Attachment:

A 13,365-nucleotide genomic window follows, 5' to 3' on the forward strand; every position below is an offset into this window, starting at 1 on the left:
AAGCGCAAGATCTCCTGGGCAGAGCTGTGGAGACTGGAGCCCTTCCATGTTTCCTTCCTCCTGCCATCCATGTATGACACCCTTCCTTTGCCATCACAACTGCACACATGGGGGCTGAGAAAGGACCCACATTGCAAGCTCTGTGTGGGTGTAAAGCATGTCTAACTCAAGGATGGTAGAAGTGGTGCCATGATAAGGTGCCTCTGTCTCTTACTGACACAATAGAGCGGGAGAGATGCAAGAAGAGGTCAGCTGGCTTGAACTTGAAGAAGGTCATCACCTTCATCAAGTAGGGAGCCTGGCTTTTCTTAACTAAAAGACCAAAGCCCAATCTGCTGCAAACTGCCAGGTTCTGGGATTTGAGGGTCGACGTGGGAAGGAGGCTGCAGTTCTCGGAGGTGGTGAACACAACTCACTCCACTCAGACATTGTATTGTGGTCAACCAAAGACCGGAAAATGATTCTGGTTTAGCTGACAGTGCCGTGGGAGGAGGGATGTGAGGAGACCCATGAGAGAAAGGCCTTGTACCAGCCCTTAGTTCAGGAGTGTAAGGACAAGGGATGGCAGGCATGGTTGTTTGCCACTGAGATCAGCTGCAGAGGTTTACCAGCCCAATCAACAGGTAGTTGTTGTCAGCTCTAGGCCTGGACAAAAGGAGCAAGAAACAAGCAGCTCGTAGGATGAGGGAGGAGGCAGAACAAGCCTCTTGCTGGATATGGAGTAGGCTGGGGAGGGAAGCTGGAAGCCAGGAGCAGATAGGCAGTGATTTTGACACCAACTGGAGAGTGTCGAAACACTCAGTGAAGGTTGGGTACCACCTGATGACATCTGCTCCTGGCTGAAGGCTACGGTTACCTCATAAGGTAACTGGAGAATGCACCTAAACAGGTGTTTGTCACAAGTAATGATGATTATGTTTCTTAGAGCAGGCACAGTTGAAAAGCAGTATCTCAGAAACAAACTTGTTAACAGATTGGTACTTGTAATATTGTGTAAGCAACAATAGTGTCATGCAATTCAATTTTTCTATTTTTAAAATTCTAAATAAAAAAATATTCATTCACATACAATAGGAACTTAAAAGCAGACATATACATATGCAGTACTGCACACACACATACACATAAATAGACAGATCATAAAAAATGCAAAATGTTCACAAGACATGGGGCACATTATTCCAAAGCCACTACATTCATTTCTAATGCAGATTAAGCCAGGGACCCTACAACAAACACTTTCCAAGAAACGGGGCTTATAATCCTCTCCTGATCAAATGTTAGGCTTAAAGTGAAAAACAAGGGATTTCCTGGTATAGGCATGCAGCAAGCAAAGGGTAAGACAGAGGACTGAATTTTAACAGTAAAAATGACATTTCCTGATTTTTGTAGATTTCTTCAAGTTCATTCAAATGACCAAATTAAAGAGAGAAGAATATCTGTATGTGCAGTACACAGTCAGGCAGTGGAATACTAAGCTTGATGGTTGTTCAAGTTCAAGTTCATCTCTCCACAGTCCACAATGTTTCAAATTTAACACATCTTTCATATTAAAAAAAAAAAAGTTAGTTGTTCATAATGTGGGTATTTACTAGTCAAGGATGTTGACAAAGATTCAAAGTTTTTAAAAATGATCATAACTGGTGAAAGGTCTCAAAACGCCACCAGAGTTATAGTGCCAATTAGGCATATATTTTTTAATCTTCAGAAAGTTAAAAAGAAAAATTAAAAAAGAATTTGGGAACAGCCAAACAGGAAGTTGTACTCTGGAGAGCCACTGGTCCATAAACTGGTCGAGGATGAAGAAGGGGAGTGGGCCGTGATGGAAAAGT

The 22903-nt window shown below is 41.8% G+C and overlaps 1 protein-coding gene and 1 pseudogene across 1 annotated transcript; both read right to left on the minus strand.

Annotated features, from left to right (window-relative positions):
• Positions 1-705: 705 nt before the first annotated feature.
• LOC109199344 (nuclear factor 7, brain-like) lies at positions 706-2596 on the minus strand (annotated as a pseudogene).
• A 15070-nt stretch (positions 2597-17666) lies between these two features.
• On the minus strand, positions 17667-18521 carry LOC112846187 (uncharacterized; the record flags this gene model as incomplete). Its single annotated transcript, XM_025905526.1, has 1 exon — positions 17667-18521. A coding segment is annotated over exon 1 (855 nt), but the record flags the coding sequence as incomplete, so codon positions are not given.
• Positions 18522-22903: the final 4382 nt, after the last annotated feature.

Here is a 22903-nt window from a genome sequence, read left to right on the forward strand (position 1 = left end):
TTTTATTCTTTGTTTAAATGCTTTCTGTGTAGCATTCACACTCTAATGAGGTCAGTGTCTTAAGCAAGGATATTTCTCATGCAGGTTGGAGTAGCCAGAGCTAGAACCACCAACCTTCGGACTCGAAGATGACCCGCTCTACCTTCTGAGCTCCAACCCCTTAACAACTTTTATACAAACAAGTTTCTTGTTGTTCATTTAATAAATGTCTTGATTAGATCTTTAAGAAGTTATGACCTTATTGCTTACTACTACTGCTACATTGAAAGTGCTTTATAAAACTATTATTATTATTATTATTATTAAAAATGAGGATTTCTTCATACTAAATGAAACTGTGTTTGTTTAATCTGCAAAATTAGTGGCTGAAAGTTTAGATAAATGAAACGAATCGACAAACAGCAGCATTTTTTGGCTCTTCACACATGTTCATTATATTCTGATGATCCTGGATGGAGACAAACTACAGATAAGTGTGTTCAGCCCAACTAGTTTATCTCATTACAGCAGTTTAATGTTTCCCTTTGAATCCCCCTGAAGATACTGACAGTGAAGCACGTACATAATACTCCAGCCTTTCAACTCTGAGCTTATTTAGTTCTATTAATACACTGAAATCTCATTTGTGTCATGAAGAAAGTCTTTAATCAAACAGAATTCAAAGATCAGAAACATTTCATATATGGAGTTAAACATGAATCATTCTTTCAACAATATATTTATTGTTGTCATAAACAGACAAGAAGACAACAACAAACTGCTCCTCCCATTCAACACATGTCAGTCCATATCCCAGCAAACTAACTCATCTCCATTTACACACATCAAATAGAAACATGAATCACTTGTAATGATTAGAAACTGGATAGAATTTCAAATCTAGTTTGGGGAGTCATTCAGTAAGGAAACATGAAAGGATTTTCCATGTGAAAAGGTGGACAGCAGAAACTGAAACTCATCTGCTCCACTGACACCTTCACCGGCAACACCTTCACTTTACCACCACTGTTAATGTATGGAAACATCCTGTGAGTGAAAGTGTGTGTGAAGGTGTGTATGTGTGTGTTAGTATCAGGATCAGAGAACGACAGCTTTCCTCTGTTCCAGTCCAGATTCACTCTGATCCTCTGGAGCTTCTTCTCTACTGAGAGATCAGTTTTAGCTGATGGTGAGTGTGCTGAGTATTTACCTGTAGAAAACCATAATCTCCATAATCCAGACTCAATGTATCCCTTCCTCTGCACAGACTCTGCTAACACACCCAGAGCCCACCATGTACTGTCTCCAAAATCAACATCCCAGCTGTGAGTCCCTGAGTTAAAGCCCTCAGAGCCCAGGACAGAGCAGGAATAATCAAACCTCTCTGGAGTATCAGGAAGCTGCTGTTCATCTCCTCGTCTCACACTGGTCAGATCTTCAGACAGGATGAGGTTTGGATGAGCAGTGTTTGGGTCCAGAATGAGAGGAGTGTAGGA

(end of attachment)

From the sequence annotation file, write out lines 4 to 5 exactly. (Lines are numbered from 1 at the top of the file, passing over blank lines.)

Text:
Annotated features, from left to right (window-relative positions):
• Positions 1-705: 705 nt before the first annotated feature.